CONTRAINDICATIONS AND SAFETY CONSIDERATIONS
Indication for Use
The DigniCap Scalp Cooling System is indicated to reduce the likelihood of chemotherapy-induced alopecia in cancer patients with solid tumors.
A cooling device intended to reduce or prevent the frequency and severity of alopecia during chemotherapy in which alopecia inducing chemotherapy agents are used.
The use of DigniCap is contraindicated in pediatric patients.
The use of DigniCap is contraindicated in adult patients with:
- Cold sensitivity
- Cold agglutinin disease
- Cold urticaria
- CNS malignancies (either primary or metastatic)
- Squamous cell carcinoma of the lung
- Small cell carcinoma of the lung
- Cancers of the head and neck
- Skin cancers including melanoma, squamous cell carcinoma, and Merkel cell carcinoma
- Hematological malignancies treated with curative intent by chemotherapy
- Solid tumor malignancies with a high likelihood of metastases in transit
- Patients who are scheduled for bone marrow ablation chemotherapy
- Patients who are scheduled to undergo skull irradiation
- Patients who have previously received skull irradiation
Scalp and/or cutaneous metastases have been reported in patients with non-small cell lung cancer, colon cancer, renal cell carcinoma, ovarian cancer, and bladder cancer. Patients with advanced forms of these cancers may be more likely to experience scalp metastases with the scalp cooling system.
Use of scalp cooling in the palliative setting in patients with metastatic cancer may also increase the risk for scalp metastases.
Use of scalp cooling with taxanes plus anthracyclines when used in combination on the same infusion day has not been shown to be successful in preventing chemotherapeutic drug induced alopecia. The DigniCap Scalp Cooling System should not be used in these patients.
Scalp radiation can cause stenosis of small cutaneous vessels decreasing device effectiveness.
The effectiveness of this device in patients who have received previous chemotherapy has not been evaluated.
The risk of scalp cooling may outweigh the benefits in patients receiving chemotherapeutic agents with low incidence of inducing alopecia.
Long-term effects of scalp cooling and risk of scalp metastasis have not been fully studied.
Clinical studies have demonstrated variable success rates in patient reduction of chemotherapy-induced alopecia with scalp cooling since the outcome is dependent on multiple factors including chemotherapy regimen, dose, duration of drug infusion, chemotherapy drug metabolism, and concomitant comorbidities.
Data have shown that women who experience hair loss in spite of using scalp cooling might have worse quality of life than women who did not have scalp cooling.
There is a potential for cold injury, even when providing cooling within the prescribed treatment settings. Special care should be taken when applying the Cooling Wrap to ensure that there is no direct contact between a patient’s exposed skin and the wrap’s cooling surface. Individuals who experience any unusual swelling, skin discoloration or discomfort should immediately discontinue the use of the DigniCap System.
Most patients tolerate scalp cooling with The DigniCap Scalp Cooling System very well. In the clinical study conducted in the U.S. for FDA clearance, three of 101 patients stopped scalp cooling because they could not tolerate the temperature of the cooling.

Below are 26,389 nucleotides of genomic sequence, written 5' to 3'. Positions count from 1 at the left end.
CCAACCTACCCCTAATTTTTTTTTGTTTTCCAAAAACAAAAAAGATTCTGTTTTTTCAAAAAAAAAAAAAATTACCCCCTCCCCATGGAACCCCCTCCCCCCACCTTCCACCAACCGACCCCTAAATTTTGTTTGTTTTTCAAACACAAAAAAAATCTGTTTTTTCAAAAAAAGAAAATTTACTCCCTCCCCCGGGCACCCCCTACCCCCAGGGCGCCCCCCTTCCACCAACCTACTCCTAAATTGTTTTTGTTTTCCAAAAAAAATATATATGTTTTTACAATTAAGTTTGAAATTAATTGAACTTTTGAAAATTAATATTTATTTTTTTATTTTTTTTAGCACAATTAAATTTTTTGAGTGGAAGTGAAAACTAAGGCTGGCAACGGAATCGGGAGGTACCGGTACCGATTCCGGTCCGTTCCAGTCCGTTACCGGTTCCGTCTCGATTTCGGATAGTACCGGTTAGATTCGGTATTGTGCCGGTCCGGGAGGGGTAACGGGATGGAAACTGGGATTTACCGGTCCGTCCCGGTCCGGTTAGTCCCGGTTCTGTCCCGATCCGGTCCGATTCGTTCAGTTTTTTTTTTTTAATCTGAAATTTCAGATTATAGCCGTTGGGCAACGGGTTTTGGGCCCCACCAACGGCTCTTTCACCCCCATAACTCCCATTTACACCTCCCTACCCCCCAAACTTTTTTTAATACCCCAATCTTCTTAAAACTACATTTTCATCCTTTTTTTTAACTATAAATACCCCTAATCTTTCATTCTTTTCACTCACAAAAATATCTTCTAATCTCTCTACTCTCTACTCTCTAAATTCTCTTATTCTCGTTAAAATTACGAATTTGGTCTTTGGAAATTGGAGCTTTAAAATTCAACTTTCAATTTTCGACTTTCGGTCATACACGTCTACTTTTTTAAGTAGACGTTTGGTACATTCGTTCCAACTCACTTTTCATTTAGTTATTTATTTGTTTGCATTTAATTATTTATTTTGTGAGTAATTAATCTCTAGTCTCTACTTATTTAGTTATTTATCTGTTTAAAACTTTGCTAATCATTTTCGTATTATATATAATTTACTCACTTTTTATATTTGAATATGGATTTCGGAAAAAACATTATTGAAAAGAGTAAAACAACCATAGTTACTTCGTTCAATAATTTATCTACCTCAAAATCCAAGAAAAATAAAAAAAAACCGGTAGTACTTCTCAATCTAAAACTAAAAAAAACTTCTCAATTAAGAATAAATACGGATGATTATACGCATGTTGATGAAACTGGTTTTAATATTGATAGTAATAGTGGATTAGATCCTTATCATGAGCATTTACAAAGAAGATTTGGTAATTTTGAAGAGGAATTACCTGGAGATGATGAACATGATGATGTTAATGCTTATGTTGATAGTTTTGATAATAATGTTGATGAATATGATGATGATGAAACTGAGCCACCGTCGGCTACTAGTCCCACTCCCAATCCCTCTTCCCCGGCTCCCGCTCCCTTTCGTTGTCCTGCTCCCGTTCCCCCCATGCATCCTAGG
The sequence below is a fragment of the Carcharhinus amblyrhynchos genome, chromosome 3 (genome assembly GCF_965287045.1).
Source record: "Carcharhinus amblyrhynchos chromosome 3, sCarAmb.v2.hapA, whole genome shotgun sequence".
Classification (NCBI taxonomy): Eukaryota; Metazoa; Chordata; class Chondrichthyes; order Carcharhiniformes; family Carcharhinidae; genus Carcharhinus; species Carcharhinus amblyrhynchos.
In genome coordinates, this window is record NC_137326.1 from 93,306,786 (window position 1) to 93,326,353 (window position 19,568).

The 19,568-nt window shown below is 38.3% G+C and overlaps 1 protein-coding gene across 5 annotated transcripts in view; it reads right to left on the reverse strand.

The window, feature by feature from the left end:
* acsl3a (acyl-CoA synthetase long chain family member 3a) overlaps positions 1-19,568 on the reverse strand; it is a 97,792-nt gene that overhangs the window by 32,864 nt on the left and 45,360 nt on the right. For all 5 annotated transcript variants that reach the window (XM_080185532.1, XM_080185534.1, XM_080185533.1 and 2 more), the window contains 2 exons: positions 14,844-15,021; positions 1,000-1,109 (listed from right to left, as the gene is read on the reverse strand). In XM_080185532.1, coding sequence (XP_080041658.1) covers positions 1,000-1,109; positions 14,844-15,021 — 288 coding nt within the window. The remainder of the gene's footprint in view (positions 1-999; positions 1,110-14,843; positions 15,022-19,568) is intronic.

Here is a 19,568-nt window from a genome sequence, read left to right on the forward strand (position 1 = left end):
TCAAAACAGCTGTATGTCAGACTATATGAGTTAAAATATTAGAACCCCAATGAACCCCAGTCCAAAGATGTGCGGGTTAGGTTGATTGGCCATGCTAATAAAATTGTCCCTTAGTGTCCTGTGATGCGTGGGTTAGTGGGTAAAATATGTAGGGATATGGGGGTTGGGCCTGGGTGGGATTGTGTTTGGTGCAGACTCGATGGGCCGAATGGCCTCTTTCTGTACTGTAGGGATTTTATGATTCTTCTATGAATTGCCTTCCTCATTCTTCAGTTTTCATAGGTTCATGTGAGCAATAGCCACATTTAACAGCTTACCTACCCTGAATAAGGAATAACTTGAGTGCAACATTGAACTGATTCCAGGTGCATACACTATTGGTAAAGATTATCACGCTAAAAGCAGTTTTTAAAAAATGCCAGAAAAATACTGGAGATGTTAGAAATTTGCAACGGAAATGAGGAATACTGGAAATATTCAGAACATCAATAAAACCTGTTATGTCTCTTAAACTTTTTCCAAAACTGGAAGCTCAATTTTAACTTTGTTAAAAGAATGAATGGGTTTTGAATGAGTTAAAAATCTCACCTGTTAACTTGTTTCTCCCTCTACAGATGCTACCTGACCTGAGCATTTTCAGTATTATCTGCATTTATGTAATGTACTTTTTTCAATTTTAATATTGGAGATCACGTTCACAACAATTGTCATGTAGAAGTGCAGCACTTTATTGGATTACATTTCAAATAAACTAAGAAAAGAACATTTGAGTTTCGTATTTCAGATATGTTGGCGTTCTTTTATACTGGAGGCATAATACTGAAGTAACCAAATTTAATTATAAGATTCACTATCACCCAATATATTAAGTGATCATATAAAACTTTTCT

Approximately half of the patients experienced a mild to moderate headache that was triggered or worsened by scalp cooling using The DigniCap Scalp Cooling System.
Mild scalp pain was experienced by the majority of the patients, but rarely required pain medications to control the pain.
Up to 10% of patients may experience claustrophobia, or a fear of confined spaces while wearing the cooling cap.
Clinical studies have produced variable success rates in patient reduction of chemotherapy-induced alopecia, or hair loss, with scalp cooling. This is because the outcome is dependent on several factors including chemotherapy regimen, dose, duration of drug infusion, chemotherapy drug metabolism, and concomitant comorbidities. Increasing age may decrease the effectiveness of the cooling cap. Data have shown that women who experience hair loss in spite of using scalp cooling might have worse quality of life than women who did not have scalp cooling.
Long Term Adverse Events
When using scalp cooling, less chemotherapy is distributed to the hair cells, and cancer cells could theoretically survive locally within the scalp area. In breast cancer patients there has been a concern for scalp and skin metastases with scalp cooling patients. Based on medical literature, scalp and skin metastases are rare occurrences regardless of breast cancer stage (scalp metastases as the first sign of recurrence occurs in 1 out of 4,000 patients, and in 1 out of 100 patients who already have other sites of metastasis). The observed risk of scalp metastasis does not seem to differ between patients who have and have not used scalp cooling.
There is a theoretical possibility that the scalp may act as a reservoir for cancers that have a high likelihood of metastases traveling in the bloodstream. While the patient wears the cooling cap for up to 5 hours, cancer cells in your bloodstream may be resistant to your chemotherapy during transit through your cooled scalp and less susceptible to chemotherapy. These cells may then metastasize and alter your prognosis.
The DigniCap Scalp Cooling System was the first device to be granted marketing permission by the FDA to reduce the risk of hair loss during chemotherapy in cancer patients with solid tumors. However, you should discuss with your physician whether any other treatments or the use of a wig or other head covering, would be more appropriate for you.
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